The safeguards are usually much more sophisticated than a dramatic retort. In the season 1 episode “Sad Sack Wasp Trap,” that son-in-law, Tom, takes over the cruise division from a beloved predecessor, Bill. After a cheery retirement celebration in the office, and with a disarming folksiness, Bill brings Tom into the loop by talking around the scandal. “I’ve turned off the wifi,” he tells his successor, “and this” — he pulls out a second laptop — “is air gapped. So I’m going to create a Word document for you, and then I’m going to print it, because I don’t want anything with my handwriting on it.” The Word document lists the storage file numbers of documents that “need to be handled,” plus an outside legal firm, and the contact information for a third figure who acts as a go-between for the firm and Waystar. It is of course ridiculous to believe that knowledge is really siloed like this, but the legal deniability is crucial“My dad always said he loved all his employees,” Kendall says, cutting Tom off before he can hear details of the crimes. “But he particularly loved the guys who ate the shit for him and he never even knew it.”
The family relies on that same separation when it goes on the offensive. As the revelation of the cruise scandal drags the company before Congress, Logan’s daughter, Shiv, is dispatched to speak with that lone victim we meet. The latter complains, while watching her children on a playground, of shadowy figures conducting “visits at night, turning up at work, weird email stuff.” When she nervously clarifies that she’s not accusing Shiv, personally, of any wrongdoing, Shiv replies “No — it’s perfectly possible. It’s outsourced security, so who knows what could be happening? It’s probably worse than you think.” That scene is the self-consciously gendered mirror of one in season 2’s premiere, where Kendall threatens his father’s corporate rivals while taking boastful ownership over the invisible machinations. “He will send people around,” Kendall says. “He will send men to kill your pets and fuck your wives, and it will never be over.”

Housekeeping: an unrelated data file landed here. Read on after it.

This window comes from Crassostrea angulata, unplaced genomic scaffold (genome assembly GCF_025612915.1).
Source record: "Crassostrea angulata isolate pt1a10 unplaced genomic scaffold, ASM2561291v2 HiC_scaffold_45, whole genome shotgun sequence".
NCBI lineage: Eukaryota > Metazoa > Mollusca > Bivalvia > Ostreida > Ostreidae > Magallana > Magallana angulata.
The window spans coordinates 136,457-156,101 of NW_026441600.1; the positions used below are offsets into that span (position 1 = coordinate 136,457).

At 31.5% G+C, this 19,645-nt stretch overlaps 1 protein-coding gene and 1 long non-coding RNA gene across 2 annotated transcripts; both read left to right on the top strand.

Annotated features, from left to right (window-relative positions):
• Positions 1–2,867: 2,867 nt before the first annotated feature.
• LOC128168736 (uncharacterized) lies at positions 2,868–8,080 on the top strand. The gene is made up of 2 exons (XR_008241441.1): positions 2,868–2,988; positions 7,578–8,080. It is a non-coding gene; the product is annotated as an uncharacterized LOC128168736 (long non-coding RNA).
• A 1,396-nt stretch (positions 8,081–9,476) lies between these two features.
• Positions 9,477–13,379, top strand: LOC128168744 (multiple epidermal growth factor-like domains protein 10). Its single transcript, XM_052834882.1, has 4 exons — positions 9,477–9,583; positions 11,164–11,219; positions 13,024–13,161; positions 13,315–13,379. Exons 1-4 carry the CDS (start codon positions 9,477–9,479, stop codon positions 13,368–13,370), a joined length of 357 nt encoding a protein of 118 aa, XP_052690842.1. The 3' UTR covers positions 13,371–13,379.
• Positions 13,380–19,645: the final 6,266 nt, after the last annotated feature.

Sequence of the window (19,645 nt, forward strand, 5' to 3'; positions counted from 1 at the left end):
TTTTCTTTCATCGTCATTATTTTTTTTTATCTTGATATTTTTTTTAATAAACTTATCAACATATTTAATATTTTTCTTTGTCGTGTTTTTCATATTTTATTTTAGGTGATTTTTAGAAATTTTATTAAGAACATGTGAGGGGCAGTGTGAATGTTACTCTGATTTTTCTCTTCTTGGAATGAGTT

When someone “attacks” Logan, it’s with a urine-filled balloon; when Kendall shuts down a digital publication he purchased for unionizing, an employee spits in his face. The fluids run right off both of them. Even the family’s recreation is sanitized in this way. The season 2 episode “Hunting” is best known for its broadest scene, but more telling is a sequence that comes earlier, when the attendees at Waystar’s corporate retreat in Hungary hunt lazily for wild boar. None of the executives succeed on their own; the Hungarian staff rounds up boar, stations the Americans along a dirt path, and invites them to shoot.
This insulation has a numbing effect on the characters. Sometimes this means they’re glib about the unimaginable, doing the sort of “victim math” Kendall accuses Waystar’s general counsel of when the scandal breaks in a magazine. (That scene recalls one in Armstrong’s Murdoch script, where two editors scoff at a reporter for trying to file a story about a mine collapse in Zambia with an insufficient number of dead Zambians.) After plotting to leak the cruises scandal, Shiv makes the astonishing decision to solicit an employee on a Roy-owned yacht for a threesome with her and her husband. Even when they’re momentarily perturbed, they can walk away. In the first season’s finale, Roman watches a satellite launch that he was supposed to oversee — and rushed through the safety-inspection process — go up in flames on a muted phone in a locked bathroom. For a second, he panics. Then he simply washes his hands.